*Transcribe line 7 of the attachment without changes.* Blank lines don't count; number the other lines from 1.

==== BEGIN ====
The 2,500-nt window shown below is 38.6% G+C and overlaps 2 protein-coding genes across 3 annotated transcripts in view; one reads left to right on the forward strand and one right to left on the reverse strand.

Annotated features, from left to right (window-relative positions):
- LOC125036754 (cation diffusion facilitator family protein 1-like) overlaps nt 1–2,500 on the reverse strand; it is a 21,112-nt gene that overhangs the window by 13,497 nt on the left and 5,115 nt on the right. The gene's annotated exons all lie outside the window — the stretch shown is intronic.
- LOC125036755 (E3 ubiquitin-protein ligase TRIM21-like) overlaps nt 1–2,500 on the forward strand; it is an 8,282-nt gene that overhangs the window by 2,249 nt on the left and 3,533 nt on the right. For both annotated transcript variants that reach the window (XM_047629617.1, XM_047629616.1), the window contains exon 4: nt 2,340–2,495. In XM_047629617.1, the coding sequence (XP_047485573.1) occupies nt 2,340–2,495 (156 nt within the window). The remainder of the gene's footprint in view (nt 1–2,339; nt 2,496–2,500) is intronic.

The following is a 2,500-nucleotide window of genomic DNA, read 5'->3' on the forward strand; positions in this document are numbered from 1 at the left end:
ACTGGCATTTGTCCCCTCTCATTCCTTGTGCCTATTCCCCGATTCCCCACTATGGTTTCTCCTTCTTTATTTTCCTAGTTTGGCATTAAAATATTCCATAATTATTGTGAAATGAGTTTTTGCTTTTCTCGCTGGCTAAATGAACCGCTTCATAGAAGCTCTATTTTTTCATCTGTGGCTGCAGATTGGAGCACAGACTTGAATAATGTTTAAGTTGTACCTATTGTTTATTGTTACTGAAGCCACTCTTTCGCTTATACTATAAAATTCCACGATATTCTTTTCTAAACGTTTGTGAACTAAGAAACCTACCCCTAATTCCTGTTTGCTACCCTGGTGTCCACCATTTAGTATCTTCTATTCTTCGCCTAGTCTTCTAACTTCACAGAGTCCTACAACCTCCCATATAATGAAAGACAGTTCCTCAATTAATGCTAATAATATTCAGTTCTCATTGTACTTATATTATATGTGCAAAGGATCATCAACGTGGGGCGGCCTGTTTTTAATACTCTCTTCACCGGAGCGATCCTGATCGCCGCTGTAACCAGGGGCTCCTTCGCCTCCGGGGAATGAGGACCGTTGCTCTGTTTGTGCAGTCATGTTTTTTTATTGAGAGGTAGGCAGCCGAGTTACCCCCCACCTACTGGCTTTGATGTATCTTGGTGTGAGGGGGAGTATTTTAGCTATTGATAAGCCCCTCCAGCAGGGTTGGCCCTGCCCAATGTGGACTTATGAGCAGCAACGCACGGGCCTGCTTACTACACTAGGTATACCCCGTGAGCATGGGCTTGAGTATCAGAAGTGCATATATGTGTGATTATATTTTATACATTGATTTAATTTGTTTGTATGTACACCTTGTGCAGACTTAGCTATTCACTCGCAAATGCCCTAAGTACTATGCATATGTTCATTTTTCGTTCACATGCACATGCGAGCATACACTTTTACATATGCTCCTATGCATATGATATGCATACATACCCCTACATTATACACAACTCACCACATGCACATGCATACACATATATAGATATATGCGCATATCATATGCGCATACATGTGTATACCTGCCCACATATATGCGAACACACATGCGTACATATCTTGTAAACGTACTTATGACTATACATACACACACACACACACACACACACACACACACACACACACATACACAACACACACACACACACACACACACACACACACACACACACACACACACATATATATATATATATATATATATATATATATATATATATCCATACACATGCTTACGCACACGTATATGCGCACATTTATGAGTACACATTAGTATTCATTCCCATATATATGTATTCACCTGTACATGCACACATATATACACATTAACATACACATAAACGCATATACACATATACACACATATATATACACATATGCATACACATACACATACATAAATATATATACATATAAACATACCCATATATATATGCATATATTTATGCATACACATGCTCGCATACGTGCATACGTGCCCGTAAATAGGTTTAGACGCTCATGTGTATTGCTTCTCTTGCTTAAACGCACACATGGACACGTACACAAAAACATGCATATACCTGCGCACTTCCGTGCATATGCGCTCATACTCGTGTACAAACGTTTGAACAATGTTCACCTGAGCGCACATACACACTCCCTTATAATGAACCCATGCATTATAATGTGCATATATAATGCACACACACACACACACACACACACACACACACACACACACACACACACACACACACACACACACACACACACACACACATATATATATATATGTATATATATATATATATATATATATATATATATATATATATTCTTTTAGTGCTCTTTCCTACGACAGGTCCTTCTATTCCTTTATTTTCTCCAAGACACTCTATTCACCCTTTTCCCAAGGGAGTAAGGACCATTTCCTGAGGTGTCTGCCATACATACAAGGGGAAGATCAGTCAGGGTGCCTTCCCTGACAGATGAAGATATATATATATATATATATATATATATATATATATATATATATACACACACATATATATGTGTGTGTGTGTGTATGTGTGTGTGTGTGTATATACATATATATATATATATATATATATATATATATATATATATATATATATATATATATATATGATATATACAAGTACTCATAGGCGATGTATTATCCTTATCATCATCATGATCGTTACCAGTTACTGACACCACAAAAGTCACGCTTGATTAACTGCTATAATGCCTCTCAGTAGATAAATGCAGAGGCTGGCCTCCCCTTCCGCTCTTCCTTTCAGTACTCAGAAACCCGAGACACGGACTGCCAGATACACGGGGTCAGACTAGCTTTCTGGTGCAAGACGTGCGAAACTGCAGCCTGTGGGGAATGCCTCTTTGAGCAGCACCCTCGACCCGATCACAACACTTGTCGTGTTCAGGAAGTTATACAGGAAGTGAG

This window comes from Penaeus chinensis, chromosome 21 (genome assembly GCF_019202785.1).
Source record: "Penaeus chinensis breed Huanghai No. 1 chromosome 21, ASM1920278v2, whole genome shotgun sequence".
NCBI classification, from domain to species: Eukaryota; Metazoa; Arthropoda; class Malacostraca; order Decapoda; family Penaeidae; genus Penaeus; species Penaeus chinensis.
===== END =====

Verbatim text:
This window comes from Penaeus chinensis, chromosome 21 (genome assembly GCF_019202785.1).